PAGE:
Roundabout Productions is proud to bring you the story of the unsinkable Molly Ivins, the famously brassy newspaper columnist and best-selling author, to the MRPAC stage for two shows only on Friday, June 28 and Saturday, June 29, 2019 at 7:30 pm.
As produced by the Walpole Footlighters in September, 2018, Marianne Phinney is Molly Ivins, a true Texas original, with a sharp-tongued wit who skewered the political establishment and the "good ol' boys" with her unforgettable humor and wisdom. Written by twin sisters, themselves longtime journalists, the play celebrates Ivins' courage and tenacity, even when a complacent America wasn't listening.
Parental Advisory for mature language.
June 28 / 29, 2019 @ 7:30pm
It is December 1936, and Broadway star William Gillette, admired the world over for his leading role in the play Sherlock Holmes, has invited his fellow cast members to his Connecticut castle for a weekend of revelry.
But when one of the guests is stabbed to death, the festivities in this isolated house of tricks and mirrors quickly turn dangerous.
Then it’s up to Gillette himself, as he assumes the persona of his beloved Holmes, to track down the killer before the next victim appears.
WED JULY 24 - 7:30 PM - 10:00 PM
THU JULY 25 - 7:30 PM - 10:00 PM
FRI JULY 26 - 7:30 PM - 10:00 PM
SAT JULY 27 - 7:30 PM - 10:00 PM
SAT JULY 27 - 2:00 PM - 4:30 PM
SUN JULY 28 - 2:00 PM - 4:30 PM
It's Christmas 1183, and King Henry II (Peter O'Toole) is planning to announce his successor to the throne. The jockeying for the crown, though, is complex. Henry has three sons and wants his boy Prince John (Nigel Terry) to take over.
Henry's wife, Queen Eleanor (Katharine Hepburn), has other ideas. She believes their son Prince Richard (Anthony Hopkins) should be king. As the family and various schemers gather for the holiday, each tries to make the indecisive king choose their option.
Announcing the talented cast of The Lion in Winter!
Henry -- Jim Cannizzaro
Eleanor -- Wendy Lippe
Alais -- Kimmi Roche
Richard -- Mark Modena
Geoffrey -- Mark Prokes
John -- Francis Charles Sheehan
Philip -- Sri Dopp
Friday May 10 - 8PM
Saturday May 11 - 2PM + 8PM
Sunday May 12 - 2PM
$15 Adults / $12 Child/Vet/Senior
"Marley was dead: to begin with. There is no doubt whatever about that. The register of his burial was signed by the clergyman, the clerk, the undertaker, and the chief mourner. Scrooge signed it: and Scrooge’s name was good upon ’Change, for anything he chose to put his hand to. Old Marley was as dead as a door-nail..."
December 7,8,9, 2018
Friday @ 7:30pm
Saturday @ 2pm and 7:30pm
Sunday @ 2pm
The Crucible is a 1953 play by American playwright Arthur Miller. It is a dramatized and partially fictionalized story of the Salem witch trials that took place in the Massachusetts Bay Colony during 1692/93.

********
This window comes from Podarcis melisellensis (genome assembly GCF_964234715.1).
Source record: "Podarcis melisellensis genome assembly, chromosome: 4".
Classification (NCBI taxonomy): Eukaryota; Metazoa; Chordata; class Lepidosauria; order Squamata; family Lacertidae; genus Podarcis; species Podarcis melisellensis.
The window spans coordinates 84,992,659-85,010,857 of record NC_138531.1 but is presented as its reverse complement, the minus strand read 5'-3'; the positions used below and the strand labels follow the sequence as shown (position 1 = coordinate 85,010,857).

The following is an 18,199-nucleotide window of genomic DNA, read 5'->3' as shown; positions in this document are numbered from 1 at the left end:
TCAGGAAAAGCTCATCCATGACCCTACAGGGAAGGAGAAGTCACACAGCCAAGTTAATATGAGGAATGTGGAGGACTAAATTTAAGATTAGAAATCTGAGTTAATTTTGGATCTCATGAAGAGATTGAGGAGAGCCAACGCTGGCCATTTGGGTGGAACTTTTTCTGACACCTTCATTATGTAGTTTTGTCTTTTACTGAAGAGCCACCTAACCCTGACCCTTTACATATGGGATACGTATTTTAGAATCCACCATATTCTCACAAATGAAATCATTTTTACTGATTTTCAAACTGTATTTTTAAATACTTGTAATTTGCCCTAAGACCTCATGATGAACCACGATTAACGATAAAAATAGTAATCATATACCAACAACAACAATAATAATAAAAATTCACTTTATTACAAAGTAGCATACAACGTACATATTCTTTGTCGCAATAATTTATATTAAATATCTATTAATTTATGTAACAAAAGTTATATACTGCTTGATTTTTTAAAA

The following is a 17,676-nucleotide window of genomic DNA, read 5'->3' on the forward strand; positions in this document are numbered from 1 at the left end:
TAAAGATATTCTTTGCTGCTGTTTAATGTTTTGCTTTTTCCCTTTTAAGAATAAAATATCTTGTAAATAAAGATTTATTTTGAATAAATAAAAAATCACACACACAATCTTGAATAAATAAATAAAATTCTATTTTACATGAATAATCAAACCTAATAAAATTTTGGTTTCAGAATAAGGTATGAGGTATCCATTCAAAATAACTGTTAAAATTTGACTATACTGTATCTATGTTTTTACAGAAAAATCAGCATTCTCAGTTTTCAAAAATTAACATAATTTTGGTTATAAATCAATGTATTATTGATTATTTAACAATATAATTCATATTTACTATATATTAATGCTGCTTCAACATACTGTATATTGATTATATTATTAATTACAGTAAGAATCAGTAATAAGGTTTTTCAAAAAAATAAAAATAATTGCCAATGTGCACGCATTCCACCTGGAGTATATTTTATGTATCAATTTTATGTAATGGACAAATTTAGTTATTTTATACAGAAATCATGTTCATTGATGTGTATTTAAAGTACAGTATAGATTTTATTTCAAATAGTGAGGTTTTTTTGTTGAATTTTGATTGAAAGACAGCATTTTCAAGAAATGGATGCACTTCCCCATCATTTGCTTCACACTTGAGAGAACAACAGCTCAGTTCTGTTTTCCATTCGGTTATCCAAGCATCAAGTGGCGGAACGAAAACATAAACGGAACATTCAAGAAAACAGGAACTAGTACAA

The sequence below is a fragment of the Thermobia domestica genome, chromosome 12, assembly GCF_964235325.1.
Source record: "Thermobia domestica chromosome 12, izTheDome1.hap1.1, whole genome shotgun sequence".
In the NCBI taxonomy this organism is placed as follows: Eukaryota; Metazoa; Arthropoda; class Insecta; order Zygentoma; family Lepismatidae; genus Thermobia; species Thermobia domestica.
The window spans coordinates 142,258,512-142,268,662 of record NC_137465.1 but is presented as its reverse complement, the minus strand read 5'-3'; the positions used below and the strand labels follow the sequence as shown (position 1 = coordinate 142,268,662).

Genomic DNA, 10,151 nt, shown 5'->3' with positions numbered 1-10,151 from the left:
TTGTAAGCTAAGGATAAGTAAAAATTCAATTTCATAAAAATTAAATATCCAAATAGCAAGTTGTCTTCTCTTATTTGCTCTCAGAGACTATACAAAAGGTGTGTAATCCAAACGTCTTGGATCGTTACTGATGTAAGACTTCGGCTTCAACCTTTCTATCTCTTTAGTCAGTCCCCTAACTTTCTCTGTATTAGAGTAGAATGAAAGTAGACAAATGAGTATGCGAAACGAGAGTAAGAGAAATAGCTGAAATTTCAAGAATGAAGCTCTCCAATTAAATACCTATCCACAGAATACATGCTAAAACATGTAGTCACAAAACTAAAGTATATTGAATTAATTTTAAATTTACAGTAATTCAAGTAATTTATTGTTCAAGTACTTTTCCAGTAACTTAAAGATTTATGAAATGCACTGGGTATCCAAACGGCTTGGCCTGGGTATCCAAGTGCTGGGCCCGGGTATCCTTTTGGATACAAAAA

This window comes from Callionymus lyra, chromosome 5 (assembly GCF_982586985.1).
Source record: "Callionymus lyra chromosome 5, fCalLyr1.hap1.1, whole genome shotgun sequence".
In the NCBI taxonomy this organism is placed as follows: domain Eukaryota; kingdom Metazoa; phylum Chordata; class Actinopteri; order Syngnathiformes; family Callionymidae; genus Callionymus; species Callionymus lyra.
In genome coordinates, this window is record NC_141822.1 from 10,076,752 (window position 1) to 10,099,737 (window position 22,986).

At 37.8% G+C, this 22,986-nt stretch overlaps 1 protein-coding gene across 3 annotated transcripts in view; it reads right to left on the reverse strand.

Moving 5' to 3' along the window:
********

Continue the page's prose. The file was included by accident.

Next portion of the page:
Miller wrote the play as an allegory for McCarthyism, when the United States government persecuted people accused of being communists. Miller himself was questioned by the House of Representatives' Committee on Un-American Activities in 1956 and convicted of contempt of Congress for refusing to identify others present at meetings he had attended. The play was first performed at the Martin Beck Theatre on Broadway on January 22, 1953, starring E. G. Marshall, Beatrice Straight and Madeleine Sherwood. Miller felt that this production was too stylized and cold and the reviews for it were largely hostile (although The New York Times noted "a powerful play [in a] driving performance").
Nonetheless, the production won the 1953 Tony Award for Best Play. A year later a new production succeeded and the play became a classic. It is regarded as a central work in the canon of American drama.
Sept 20, 21, 22, 23, 2018
Thursday @ 10am
Friday @ 8pm
Saturday @ 2pm and 8pm
Sunday @ 2pm
In the madcap comedy tradition of Lend Me a Tenor, the hilarious Moon Over Buffalo centers on George and Charlotte Hay, fading stars of the 1950s. At the moment, they’re playing Private Lives and Cyrano De Bergerac in rep in Buffalo, New York with five actors. On the brink of a disastrous split-up caused by George’s dalliance with a young ingénue, they receive word that they might just have one last shot at stardom: Frank Capra is coming to town to see their matinee, and if he likes what he sees, he might cast them in his movie remake of The Scarlet Pimpernel. Unfortunately for George and Charlotte, everything that could go wrong does go wrong, abetted by a visit from their daughter’s clueless fiancé and hilarious uncertainty about which play they’re actually performing, caused by Charlotte’s deaf, old stage-manager mother who hates every bone in George’s body.